GM developing next-generation power inverter


GM is developing a next-generation power inverter capable of 55 kW peak/30 kW continuous power. According to GM’s Sean Gleason, who gave a presentation on the project at the DOE’s Annual Merit Review, GM is almost two-thirds of the way through the $16.6-million project ($6 million of the funding support came from the DOE), which began in October 2011 and is scheduled to be finished in January 2016.

As specified by the DOE’s 2020 goals, the new inverter will bring the cost of the power electronics to $3.30/kW (produced in quantities of 100,000 units), power density to 13.4 kW/l, and specific power to 14.1 kW/kg, with an efficiency of greater than 94%. The inverter is intended to be modular and scalable to meet all vehicle applications.

For the project, GM is working with Tier 1, 2, and 3 suppliers (Hitachi, Delphi, Infineon, HRL, Panasonic, AVX, Kemet, and VePoint) along with the National Renewable Energy Laboratory and Oak Ridge National Laboratory.

Gleason noted that GM has not made prototype power electronics in an internal facility since 1999, and that the company is now considering bringing power electronics production back in-house.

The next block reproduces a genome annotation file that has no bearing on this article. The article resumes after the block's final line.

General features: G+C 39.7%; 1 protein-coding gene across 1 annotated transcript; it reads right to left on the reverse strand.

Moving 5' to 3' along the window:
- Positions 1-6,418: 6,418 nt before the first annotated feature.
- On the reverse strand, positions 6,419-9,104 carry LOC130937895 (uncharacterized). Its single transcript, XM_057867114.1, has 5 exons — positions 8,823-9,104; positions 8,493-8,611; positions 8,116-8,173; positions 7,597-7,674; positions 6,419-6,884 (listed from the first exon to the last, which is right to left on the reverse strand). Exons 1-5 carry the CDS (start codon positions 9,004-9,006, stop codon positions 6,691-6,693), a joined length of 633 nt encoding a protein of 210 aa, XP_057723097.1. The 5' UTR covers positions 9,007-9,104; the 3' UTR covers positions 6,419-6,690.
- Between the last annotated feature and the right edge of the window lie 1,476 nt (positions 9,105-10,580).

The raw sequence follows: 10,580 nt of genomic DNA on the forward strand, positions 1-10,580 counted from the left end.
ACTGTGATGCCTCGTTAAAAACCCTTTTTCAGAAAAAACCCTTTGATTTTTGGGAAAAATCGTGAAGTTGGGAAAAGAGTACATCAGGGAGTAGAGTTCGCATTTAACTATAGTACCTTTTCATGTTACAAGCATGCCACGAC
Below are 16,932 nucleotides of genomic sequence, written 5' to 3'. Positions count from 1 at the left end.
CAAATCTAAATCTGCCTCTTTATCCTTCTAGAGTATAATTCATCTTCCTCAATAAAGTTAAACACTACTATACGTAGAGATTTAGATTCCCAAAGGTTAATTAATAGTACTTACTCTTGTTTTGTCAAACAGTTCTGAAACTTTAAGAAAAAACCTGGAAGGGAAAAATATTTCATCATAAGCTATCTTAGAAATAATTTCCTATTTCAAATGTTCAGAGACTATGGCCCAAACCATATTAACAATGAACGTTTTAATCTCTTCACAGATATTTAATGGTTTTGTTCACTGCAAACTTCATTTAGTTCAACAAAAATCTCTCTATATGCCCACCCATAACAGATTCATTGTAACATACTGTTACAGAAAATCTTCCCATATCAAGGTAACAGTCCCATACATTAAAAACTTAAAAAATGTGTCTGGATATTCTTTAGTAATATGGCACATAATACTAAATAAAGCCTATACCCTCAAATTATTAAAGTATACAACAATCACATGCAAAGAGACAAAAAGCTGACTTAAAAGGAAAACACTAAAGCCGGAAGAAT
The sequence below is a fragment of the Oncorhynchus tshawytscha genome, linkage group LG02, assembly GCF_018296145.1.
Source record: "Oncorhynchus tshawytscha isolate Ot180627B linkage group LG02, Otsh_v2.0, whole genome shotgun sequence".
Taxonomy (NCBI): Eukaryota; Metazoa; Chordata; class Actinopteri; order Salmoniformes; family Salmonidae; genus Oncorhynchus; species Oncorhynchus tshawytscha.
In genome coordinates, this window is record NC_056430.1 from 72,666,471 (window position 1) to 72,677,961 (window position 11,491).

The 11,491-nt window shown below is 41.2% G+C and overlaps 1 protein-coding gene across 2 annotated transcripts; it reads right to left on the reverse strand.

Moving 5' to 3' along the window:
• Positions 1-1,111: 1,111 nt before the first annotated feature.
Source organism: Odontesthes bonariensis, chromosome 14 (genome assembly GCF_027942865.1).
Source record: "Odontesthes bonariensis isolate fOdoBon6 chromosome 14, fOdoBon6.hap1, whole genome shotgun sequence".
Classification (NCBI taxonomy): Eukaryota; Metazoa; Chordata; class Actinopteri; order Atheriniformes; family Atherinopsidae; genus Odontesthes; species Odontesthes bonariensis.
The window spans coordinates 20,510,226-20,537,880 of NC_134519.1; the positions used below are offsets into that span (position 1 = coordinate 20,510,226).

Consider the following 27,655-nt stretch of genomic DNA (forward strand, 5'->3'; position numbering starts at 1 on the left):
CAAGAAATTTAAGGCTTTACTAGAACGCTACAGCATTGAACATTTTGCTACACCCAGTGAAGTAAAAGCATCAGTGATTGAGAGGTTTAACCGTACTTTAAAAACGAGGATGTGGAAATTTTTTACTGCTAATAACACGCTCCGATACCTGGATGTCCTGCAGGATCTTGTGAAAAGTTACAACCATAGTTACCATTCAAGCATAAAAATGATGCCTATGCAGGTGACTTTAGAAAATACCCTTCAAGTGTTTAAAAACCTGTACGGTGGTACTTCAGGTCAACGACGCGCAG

Source: Green Car Congress

  • Wild

    Considering the small population of GM electric compliance vehicles built is this money well spent?

    • Naturenut99

      Inverters are required on any plug in, not just one car.
      The Volt is not a complianc car. The Spark EV will eventually be nationwide.

      They will also eventually have more than those two EV’s.
      They have to think longterm not just about tomorrow.
      So yes they have to plan and develop new and better parts.

      • Wild

        The inverter controls an electric motor it is not specific for a ‘plug in’. What makes you think that the spark will go nationwide? If the few states that mandate such a vehicle were to change their regulations you could bet the spark and other compliance vehicles would be canceled faster than you could plug one in.

        • JustMoved315

          Did you even read what Naturenut99 said? The Volt is not a compliance car and is fully propelled by electric motors. It uses inverters in its motor controller and has been available for years prior to the Spark EV, since December 2010

          • Wild

            I am not in the mood to argue with morons, just the same who mentioned that the hybrid volt is a compliance car?

      • bioburner

        Do other hybrid ( non plug in) have batteries and inverters too? If they did then this tech. could be used in many other cars also.

  • djchristi

    This is good news. Apparently GM has finally become aware that electric traction drive might be important to automobiles in the future. At least, GM is willing to spend federal tax dollars in this direction.